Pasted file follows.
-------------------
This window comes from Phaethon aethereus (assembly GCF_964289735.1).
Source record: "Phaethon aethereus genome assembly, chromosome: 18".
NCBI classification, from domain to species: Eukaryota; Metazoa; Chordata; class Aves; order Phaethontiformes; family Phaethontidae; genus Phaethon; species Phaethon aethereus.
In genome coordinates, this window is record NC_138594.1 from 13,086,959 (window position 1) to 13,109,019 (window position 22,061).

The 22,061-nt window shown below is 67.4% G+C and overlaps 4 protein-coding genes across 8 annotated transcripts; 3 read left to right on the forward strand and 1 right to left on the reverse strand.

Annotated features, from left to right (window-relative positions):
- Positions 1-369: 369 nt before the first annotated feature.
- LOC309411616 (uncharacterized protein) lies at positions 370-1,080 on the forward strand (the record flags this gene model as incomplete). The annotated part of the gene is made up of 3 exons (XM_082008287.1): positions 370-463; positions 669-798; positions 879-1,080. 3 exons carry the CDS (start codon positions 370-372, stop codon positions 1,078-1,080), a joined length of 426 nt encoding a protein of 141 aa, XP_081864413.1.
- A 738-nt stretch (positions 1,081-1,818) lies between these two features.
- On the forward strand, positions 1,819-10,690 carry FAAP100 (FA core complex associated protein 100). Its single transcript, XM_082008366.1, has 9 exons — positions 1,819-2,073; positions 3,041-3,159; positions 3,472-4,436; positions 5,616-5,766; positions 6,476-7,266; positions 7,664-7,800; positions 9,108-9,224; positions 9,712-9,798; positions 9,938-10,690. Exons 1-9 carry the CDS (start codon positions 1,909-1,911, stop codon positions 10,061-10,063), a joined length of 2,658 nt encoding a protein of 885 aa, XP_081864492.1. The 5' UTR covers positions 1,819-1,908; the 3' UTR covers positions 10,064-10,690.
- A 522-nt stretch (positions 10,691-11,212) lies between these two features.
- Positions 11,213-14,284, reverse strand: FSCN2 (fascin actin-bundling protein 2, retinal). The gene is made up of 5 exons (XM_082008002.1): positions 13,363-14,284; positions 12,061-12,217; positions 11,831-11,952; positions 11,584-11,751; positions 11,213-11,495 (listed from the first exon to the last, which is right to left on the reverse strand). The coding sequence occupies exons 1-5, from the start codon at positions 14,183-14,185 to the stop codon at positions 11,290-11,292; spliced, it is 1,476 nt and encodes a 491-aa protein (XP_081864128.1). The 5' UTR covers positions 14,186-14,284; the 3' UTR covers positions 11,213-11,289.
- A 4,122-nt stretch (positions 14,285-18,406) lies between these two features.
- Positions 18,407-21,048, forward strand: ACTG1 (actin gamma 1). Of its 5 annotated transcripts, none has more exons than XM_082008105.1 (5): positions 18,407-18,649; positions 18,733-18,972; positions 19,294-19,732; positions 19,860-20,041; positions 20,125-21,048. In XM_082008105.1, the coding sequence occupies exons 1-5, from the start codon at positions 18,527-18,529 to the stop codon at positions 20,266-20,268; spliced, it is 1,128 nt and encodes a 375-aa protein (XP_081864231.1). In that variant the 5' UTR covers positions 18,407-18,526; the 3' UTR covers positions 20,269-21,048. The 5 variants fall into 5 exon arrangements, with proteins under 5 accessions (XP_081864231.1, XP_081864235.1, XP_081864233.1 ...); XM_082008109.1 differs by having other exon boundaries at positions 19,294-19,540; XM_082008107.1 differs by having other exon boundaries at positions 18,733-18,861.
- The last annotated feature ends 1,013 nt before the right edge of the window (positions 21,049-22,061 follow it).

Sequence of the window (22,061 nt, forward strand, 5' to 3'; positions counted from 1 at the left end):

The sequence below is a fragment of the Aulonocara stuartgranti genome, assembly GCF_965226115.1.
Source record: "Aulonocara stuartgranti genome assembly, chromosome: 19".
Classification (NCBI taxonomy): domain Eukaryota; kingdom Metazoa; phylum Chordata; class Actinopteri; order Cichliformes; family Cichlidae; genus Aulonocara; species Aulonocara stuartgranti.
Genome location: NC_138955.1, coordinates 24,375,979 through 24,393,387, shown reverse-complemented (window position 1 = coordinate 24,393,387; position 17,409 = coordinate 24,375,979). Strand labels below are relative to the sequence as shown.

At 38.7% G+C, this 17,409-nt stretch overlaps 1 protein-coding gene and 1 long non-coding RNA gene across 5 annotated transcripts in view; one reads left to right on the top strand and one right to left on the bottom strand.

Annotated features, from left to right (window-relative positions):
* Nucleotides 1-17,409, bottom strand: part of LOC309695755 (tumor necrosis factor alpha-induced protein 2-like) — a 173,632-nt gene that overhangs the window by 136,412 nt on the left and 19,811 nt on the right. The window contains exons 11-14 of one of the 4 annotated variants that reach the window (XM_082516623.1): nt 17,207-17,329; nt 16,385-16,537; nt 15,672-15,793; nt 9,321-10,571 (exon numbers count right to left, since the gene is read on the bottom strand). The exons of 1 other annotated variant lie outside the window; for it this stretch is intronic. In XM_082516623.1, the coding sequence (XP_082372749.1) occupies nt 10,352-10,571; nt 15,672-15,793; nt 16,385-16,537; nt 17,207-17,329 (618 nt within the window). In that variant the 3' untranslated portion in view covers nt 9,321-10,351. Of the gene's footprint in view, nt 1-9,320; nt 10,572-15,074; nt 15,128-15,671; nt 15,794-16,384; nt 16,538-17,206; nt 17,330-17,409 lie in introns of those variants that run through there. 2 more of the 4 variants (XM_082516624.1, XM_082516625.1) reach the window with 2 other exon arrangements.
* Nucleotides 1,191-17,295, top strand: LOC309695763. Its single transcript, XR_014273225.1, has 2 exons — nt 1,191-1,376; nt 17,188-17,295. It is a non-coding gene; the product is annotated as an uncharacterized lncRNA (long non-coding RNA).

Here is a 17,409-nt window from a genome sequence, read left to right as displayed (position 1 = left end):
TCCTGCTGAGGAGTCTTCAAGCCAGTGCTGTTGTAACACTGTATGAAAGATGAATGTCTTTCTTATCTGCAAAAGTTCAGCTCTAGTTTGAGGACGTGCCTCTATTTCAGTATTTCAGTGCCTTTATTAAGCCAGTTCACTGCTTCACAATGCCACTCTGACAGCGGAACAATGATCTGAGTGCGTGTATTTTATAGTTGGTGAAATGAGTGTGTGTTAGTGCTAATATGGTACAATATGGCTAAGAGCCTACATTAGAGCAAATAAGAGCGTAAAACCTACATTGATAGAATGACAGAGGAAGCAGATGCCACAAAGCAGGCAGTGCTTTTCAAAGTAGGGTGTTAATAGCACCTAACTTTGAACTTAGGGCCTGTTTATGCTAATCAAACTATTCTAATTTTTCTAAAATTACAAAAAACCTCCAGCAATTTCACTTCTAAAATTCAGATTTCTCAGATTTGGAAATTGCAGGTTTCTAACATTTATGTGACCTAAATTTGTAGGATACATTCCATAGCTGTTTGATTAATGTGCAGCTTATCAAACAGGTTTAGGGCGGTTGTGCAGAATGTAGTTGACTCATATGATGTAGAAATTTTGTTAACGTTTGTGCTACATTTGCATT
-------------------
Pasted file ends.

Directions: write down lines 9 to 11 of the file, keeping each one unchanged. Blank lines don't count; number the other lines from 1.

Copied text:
- A 738-nt stretch (positions 1,081-1,818) lies between these two features.
- On the forward strand, positions 1,819-10,690 carry FAAP100 (FA core complex associated protein 100). Its single transcript, XM_082008366.1, has 9 exons — positions 1,819-2,073; positions 3,041-3,159; positions 3,472-4,436; positions 5,616-5,766; positions 6,476-7,266; positions 7,664-7,800; positions 9,108-9,224; positions 9,712-9,798; positions 9,938-10,690. Exons 1-9 carry the CDS (start codon positions 1,909-1,911, stop codon positions 10,061-10,063), a joined length of 2,658 nt encoding a protein of 885 aa, XP_081864492.1. The 5' UTR covers positions 1,819-1,908; the 3' UTR covers positions 10,064-10,690.
- A 522-nt stretch (positions 10,691-11,212) lies between these two features.